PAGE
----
Treasury Secretary Janet L. Yellen recently said that the United States could run out of money to pay its bills by June 1 if Congress does not raise or suspend the debt, putting pressure on President Biden and lawmakers to reach a swift agreement to avoid defaulting on the nation’s debt.*
Congress has authorized trillions of dollars in spending over the last decade, causing the United States’ debt to nearly triple since 2009. Over that period, the Treasury Department’s ability to borrow money to make payments on that debt has repeatedly run into a congressionally mandated limit on borrowing known as the debt ceiling.
Created by Congress in 1917, the debt limit, or ceiling, sets the maximum amount of outstanding federal debt the U.S. government can incur. In January 2023, the total national debt and the debt ceiling both stood at $31.4 trillion. The U.S. government has run a deficit averaging nearly $1 trillion every year since 2001, meaning it spends that much more money than it receives in taxes and other revenue. To make up the difference, it has to borrow to continue to finance payments that Congress has already authorized.
Congressional action to raise the debt ceiling does not increase the nation’s financial commitments, as decisions to spend money are legislated separately. Any change to the debt ceiling requires majority approval by both chambers of Congress.
What would be the consequences if the United States breaches the debt ceiling?
The debate over the debt ceiling has caused economists such as CCFR’s Roger Ferguson the once unthinkable prospect of a U.S. default—that is, Washington declaring that it can no longer pay its debts. Some analyst say that would herald chaos for the U.S. and global economies. Even short of default, hitting the debt ceiling would hamstring the government’s ability to finance its operations, including providing for the national defense or funding entitlements such as Medicare or Social Security.
Potential repercussions of reaching the ceiling include a downgrade by credit rating agencies, increased borrowing costs for businesses and homeowners alike, and a dropoff in consumer confidence that could shock the U.S. financial market and tip the economy into recession. Goldman Sachs economists have estimated that a breach of the debt ceiling would immediately halt about one-tenth of U.S. economic activity. According to center-left think tank Third Way, a breach that leads to default could cause the loss of three million jobs, add $130,000 to the cost of an average thirty-year mortgage, and raise interest rates enough to increase the national debt by $850 billion. In addition, higher interest rates could divert future taxpayer money away from much-needed federal investments in such areas as infrastructure, education, and health care.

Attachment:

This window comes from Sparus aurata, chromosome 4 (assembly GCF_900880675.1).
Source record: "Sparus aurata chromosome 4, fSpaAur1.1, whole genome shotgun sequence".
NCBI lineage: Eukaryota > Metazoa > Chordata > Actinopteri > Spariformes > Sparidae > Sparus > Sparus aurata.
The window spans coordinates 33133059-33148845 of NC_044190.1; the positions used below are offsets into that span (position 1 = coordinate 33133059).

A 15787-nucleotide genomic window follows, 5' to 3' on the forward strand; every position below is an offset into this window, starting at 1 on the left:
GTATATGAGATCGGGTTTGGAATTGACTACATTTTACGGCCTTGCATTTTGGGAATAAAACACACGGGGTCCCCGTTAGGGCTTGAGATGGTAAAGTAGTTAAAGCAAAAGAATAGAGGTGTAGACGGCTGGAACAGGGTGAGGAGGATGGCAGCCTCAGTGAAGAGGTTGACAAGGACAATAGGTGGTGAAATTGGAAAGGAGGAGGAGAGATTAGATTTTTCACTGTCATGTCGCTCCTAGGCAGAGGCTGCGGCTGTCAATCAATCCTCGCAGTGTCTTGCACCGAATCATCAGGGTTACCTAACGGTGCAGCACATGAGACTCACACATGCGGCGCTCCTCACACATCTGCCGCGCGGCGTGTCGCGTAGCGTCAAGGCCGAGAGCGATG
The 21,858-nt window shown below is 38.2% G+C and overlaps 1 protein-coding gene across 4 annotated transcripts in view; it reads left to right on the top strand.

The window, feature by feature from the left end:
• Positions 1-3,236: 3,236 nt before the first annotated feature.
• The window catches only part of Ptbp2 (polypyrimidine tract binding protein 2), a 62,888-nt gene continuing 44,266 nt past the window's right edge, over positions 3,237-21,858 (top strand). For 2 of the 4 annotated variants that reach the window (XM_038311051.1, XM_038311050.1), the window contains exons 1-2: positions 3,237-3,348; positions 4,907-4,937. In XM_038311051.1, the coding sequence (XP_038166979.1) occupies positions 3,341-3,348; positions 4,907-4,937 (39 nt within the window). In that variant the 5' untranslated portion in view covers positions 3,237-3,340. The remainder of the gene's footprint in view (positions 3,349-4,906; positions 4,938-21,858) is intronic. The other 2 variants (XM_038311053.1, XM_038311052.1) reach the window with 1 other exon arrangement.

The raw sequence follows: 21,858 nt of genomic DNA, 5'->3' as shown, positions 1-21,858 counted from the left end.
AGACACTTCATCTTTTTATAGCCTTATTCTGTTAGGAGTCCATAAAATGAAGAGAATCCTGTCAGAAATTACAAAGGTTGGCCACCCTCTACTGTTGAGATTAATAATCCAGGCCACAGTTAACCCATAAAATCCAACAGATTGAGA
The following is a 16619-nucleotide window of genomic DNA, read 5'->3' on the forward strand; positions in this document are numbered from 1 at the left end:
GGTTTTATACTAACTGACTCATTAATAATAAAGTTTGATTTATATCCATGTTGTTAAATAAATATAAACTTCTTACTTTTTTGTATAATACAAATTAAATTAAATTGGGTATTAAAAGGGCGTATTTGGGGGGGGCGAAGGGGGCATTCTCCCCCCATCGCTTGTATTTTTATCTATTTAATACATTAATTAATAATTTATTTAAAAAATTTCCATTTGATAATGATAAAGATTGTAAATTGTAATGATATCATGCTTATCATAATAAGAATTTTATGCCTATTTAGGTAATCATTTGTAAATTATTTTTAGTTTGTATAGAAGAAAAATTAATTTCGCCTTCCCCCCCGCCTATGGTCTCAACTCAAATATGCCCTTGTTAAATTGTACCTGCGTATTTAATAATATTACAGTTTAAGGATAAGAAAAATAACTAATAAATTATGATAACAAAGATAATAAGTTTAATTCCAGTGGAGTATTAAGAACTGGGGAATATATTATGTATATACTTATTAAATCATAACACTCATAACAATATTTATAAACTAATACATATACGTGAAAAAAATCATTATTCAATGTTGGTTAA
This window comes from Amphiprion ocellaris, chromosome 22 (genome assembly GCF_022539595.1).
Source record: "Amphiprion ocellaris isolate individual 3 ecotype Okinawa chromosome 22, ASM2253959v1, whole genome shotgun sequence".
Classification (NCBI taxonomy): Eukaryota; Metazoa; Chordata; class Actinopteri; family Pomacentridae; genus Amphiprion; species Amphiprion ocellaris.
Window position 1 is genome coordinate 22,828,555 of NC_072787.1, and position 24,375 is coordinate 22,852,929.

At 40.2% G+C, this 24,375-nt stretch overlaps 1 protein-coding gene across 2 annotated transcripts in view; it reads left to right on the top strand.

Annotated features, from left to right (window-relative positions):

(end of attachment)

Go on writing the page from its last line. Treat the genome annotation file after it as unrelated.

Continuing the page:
“Failure to meet the government’s obligations would cause irreparable harm to the U.S. economy, the livelihoods of all Americans and global financial stability,” Treasury Secretary and former Federal Reserve Chair Janet Yellen wrote Congress in January 2023.
Could breaching the U.S. debt ceiling bring down other markets?
Analyst say a U.S. default could wreak havoc on global financial markets. The creditworthiness of U.S. treasury securities has long bolstered demand for U.S. dollars, contributing to their value and status as the world’s reserve currency. Any hit to confidence in the U.S. economy, whether from default or the uncertainty surrounding it, could cause investors to sell U.S. treasury bonds and thus weaken the dollar.
Over half of the world’s foreign currency reserves are held in U.S. dollars, so a sudden decrease in the currency’s value could ripple through the market for treasuries as the value of these reserves drops. As heavily indebted low-income countries struggle to make interest payments on their sovereign debts, a weaker dollar could make debts denominated in other currencies relatively more expensive and threaten to tip some emerging economies into debt crises.
Does the government have any options if the ceiling is not raised?
If congressional negotiations over the debt ceiling are not resolved before the ceiling is reached, the Treasury can stave off a default for several months with a series of temporary actions it calls “extraordinary measures.” These include suspending payments to some government employee savings programs, underinvesting in certain government funds, and delaying auctions of securities.
*The New York Times May 9, 2023